BANGKOK (AP) — Protesters waging a surreal political fight to oust Thailand's elected prime minister are trying to establish what amounts to a parallel government — one complete with "security volunteers" to replace the police, a foreign policy of their own and a central committee that has already begun issuing audacious orders.
Struggling automaker GM Holden on Wednesday said it will shut down its manufacturing operations in Australia by 2017, shedding 2,900 jobs, in a major blow to the nation's car industry. "The decision to end manufacturing in Australia reflects the perfect storm of negative influences the automotive industry faces in the country," GM chief executive Dan Akerson said in a statement. Holden's decision to end manufacturing and transition to a national sales company follows US giant Ford in May announcing it would stop making vehicles at its unprofitable Australian factories in 2016, with the loss of 1,200 jobs.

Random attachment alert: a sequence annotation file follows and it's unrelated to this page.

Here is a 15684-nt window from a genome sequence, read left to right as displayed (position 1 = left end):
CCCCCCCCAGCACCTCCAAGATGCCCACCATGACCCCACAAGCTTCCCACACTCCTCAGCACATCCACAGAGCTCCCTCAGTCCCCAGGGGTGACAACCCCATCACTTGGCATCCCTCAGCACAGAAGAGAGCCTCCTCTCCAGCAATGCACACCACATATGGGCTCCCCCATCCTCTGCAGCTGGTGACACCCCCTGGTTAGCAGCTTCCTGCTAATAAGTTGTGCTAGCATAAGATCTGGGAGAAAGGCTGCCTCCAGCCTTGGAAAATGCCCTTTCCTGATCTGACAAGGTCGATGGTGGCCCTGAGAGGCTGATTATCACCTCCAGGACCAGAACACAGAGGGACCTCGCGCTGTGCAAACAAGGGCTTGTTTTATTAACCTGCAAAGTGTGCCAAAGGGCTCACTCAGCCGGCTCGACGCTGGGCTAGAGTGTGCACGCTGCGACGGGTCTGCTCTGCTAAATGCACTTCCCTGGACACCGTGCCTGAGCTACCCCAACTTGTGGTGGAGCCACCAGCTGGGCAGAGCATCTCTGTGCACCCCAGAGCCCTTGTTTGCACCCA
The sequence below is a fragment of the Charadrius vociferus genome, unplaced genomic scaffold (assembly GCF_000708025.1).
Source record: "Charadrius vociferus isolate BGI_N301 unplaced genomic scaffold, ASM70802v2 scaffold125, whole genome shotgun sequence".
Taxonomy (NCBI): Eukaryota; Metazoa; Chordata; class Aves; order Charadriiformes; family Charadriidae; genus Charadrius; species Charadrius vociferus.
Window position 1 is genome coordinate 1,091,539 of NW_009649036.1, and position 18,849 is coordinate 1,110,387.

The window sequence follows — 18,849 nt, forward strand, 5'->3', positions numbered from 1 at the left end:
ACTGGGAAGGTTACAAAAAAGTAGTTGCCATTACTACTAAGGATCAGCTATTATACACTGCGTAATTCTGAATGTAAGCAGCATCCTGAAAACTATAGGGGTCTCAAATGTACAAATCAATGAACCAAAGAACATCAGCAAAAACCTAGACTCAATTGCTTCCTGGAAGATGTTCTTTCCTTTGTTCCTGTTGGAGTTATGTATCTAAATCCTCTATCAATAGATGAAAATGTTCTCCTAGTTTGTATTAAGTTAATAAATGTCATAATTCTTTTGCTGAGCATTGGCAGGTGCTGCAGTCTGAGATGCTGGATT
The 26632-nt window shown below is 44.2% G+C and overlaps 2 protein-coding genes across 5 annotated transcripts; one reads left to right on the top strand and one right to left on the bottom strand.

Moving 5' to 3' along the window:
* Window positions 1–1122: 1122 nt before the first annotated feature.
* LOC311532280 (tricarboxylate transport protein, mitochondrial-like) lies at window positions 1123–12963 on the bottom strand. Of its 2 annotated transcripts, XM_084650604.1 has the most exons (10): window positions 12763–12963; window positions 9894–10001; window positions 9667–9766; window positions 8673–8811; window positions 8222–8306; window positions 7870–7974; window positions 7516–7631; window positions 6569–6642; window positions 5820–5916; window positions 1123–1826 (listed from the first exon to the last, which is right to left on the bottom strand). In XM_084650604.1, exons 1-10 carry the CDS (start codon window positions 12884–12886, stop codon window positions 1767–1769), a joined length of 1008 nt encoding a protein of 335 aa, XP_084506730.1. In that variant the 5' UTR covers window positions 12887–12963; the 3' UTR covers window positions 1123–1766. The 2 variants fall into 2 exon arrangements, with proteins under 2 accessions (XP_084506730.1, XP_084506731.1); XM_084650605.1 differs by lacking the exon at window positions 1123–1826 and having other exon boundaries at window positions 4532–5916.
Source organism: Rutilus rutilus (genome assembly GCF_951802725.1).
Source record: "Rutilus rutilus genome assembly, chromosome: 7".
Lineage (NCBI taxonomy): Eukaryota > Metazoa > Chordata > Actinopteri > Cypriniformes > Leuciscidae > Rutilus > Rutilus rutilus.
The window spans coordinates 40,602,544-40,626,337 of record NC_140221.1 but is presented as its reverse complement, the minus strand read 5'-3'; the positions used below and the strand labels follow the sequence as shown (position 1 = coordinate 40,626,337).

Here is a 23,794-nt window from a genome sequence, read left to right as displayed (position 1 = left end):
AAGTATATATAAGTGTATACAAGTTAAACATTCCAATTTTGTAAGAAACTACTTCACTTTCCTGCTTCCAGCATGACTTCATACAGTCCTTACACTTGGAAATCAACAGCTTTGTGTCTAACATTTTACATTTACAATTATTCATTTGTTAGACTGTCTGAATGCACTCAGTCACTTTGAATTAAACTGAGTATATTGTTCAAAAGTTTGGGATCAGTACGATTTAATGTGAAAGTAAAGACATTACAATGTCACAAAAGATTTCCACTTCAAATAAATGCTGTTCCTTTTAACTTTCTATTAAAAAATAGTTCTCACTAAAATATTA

Ukrainian security forces stormed Kiev's Independence Square, occupying an area protesters had held for over a week and removing their barricades in a move that sparked immediate international concern. Opponents of President Viktor Yanukovych's rejection of an EU pact were still holding nighttime protests on the square when elite Berkut anti-riot police and interior ministry special forces moved against them at around 2:00 am (midnight GMT). The police also smashed down the barricades that the protesters had put up around the square and ripped down several of their tents. However the protesters regrouped around the main stage set up on one sector of the square, with their numbers increasing by the minute as opposition leaders urged people to rush to the square.